Researchers from the University of Georgia have determined that various freshwater sources in Georgia, such as rivers and lakes, could feature levels of salmonella that pose a risk to humans. The study is featured in the July edition of PLOS One.
Faculty and students from four colleges and five departments at UGA partnered with colleagues from the Centers for Disease Control and Prevention and the Georgia Department of Public Health to establish whether or not strains of salmonella exhibit geographic trends that might help to explain differences in rates of human infection.
“In this study, salmonella isolated from water and wildlife were collected over a period of 10 years from distinct rural areas in Georgia, both geographically–north versus south–and in terms of prevalence of salmonellosis in humans–lower versus higher. Because Georgia has some of the highest case rates for reported salmonella infections in the nation, this was an ideal area to begin to examine the ecology of salmonella,” said study co-author Erin Lipp, a professor of environmental health sciences in the UGA College of Public Health.
Salmonella infections are one of the top causes of gastrointestinal disease in the U.S., and while regulatory agencies have made progress in reducing foodborne transmission of the pathogen, other infection sources, including exposure to water, have not been as thoroughly examined.
To complete this research, the scholars collected samples from two different geographic regions of Georgia–the low-lying coastal plain and the piedmont, which is higher in elevation. Data was collected from six stations in the Little River watershed near Tifton, which has one of the highest case rates for salmonellosis in the state, and along the North Oconee River in Jackson County, a lower case rate area in Georgia. Water samples from all sites were gathered from December 2010 to November 2011. Samples from surrounding wildlife were also collected, and archived samples from these areas dating back to 2005 were also included.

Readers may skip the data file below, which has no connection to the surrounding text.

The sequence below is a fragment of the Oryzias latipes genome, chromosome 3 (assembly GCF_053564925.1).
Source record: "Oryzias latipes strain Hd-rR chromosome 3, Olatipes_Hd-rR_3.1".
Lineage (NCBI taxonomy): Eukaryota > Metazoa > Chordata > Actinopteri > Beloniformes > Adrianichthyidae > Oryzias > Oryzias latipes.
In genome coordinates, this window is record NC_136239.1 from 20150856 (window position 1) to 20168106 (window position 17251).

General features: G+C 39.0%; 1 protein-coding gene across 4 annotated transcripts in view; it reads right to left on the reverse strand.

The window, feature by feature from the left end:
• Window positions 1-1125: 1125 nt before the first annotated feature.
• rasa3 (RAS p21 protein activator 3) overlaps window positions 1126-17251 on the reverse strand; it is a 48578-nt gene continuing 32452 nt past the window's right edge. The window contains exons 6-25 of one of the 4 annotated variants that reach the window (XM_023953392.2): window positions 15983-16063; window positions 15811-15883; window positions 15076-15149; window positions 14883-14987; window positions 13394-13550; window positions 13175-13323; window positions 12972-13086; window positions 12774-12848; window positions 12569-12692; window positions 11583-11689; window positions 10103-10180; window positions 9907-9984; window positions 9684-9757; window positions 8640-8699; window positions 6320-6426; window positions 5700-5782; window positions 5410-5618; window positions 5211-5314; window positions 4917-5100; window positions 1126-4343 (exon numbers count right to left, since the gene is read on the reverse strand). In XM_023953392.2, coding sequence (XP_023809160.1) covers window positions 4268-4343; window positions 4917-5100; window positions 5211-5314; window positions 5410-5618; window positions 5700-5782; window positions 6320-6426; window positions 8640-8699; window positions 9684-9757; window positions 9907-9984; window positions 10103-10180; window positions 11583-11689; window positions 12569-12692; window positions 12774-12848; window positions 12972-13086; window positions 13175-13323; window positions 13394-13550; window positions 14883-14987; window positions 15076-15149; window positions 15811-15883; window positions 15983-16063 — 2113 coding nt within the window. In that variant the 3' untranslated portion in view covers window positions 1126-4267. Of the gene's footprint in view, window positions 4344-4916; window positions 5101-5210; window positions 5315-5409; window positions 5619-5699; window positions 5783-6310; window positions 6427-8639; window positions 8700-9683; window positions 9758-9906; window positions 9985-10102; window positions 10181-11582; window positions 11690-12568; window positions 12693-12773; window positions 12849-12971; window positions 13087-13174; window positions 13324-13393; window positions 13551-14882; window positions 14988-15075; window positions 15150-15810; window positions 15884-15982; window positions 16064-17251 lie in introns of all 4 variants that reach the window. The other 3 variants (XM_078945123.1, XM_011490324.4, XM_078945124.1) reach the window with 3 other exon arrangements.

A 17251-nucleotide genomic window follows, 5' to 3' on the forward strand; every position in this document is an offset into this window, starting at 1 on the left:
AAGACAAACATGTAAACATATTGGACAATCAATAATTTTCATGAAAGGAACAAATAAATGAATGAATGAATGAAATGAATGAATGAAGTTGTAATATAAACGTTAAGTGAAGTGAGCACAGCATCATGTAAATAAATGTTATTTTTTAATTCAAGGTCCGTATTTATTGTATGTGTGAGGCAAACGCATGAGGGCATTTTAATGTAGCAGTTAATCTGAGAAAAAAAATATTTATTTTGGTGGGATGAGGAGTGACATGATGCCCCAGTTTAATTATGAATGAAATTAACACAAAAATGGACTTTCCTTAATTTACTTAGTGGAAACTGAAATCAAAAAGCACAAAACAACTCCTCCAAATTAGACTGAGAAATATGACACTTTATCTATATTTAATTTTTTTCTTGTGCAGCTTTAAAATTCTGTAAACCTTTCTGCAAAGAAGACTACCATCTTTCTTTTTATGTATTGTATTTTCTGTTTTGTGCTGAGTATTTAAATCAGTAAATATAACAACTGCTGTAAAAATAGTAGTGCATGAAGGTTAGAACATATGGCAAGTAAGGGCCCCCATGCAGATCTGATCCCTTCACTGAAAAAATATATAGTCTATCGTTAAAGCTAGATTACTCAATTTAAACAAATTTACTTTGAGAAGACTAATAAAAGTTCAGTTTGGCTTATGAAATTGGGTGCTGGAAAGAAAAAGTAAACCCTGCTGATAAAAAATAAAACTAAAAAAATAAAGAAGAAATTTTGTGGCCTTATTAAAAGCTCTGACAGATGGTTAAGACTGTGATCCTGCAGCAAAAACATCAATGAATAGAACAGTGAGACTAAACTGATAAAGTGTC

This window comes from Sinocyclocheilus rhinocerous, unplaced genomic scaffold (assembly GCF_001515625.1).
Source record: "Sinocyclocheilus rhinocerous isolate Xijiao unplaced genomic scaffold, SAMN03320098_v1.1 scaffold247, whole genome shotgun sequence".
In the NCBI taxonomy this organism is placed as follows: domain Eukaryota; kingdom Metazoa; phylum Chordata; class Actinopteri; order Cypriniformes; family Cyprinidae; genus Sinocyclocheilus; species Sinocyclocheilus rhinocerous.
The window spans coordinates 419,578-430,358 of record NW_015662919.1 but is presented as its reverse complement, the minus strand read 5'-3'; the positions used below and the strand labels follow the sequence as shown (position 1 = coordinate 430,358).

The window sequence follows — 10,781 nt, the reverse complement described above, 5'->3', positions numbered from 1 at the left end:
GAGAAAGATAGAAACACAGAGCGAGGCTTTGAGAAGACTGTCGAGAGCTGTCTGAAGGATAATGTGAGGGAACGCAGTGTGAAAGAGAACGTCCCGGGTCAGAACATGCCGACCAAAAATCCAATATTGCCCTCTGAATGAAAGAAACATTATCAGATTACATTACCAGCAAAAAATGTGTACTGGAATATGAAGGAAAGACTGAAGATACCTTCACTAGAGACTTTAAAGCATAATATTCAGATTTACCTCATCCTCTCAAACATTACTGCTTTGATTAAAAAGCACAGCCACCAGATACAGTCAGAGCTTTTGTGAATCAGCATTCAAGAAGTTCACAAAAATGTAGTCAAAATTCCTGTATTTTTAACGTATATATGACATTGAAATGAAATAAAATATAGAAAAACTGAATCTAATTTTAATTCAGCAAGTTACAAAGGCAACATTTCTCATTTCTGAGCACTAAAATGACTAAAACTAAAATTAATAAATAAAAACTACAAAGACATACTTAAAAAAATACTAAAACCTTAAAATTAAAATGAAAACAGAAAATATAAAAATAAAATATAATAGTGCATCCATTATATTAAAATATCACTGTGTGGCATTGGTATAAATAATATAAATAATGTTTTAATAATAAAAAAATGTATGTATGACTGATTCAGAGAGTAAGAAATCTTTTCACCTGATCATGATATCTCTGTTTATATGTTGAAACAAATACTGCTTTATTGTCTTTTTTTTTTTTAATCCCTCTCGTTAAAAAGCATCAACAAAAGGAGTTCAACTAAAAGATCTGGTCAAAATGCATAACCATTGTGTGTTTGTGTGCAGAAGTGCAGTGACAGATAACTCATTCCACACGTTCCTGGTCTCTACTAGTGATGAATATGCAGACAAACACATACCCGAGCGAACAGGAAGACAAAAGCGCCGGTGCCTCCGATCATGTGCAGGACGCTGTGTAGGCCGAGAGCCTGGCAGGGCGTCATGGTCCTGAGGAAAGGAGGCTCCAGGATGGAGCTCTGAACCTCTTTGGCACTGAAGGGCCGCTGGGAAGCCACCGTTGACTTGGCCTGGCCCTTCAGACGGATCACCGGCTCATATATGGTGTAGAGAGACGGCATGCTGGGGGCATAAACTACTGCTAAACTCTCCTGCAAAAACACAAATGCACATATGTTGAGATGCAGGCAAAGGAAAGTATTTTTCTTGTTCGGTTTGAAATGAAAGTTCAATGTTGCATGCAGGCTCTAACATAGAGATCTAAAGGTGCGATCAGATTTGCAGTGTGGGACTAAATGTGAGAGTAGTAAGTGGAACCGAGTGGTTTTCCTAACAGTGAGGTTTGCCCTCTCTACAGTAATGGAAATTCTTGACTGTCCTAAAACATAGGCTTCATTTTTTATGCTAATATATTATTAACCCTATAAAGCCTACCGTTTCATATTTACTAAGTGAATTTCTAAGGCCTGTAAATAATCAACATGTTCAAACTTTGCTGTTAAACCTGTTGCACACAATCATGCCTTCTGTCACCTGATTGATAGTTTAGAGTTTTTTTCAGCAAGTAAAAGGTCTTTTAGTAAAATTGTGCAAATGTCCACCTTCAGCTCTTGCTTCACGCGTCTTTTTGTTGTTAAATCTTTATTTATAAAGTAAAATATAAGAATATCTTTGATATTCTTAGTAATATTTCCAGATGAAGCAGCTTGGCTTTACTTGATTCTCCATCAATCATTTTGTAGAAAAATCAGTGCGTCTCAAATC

Most significantly, the research team found that water sources could be an underestimated source of salmonella exposure to humans. Though the frequency that salmonella was found in north and south Georgia was similar, salmonella strains with DNA fingerprints matching those found in humans were more commonly found in south Georgia.
Specifically, rural areas of south Georgia had matches between the environment and humans at the 90 percent rate for salmonella Muenchen, a strain commonly associated with human cases. The researchers also found that wildlife, especially small mammals like raccoons and opossums frequenting these freshwater sources, could be carriers of the salmonella pathogen.
“Salmonella is a highly diverse and apparently well-adapted bacterium in the Southeastern U.S., and environmental exposures may be important in understanding and eventually mitigating risk from this agent,” Lipp said.
By studying how salmonella interacts with its environment, the UGA team hopes to gain a better understanding of how it can be controlled. They are interested in continuing their work on this issue by further examining the linkage between animals, humans and their shared environments to determine how the bacteria moves through various host organisms. The researchers also hope to explore the impact of different variables in salmonella’s physical environment, such as the role of climate and weather.
The study is available online at http://journals.plos.org/plosone/article?id=10.1371/journal.pone.0128937.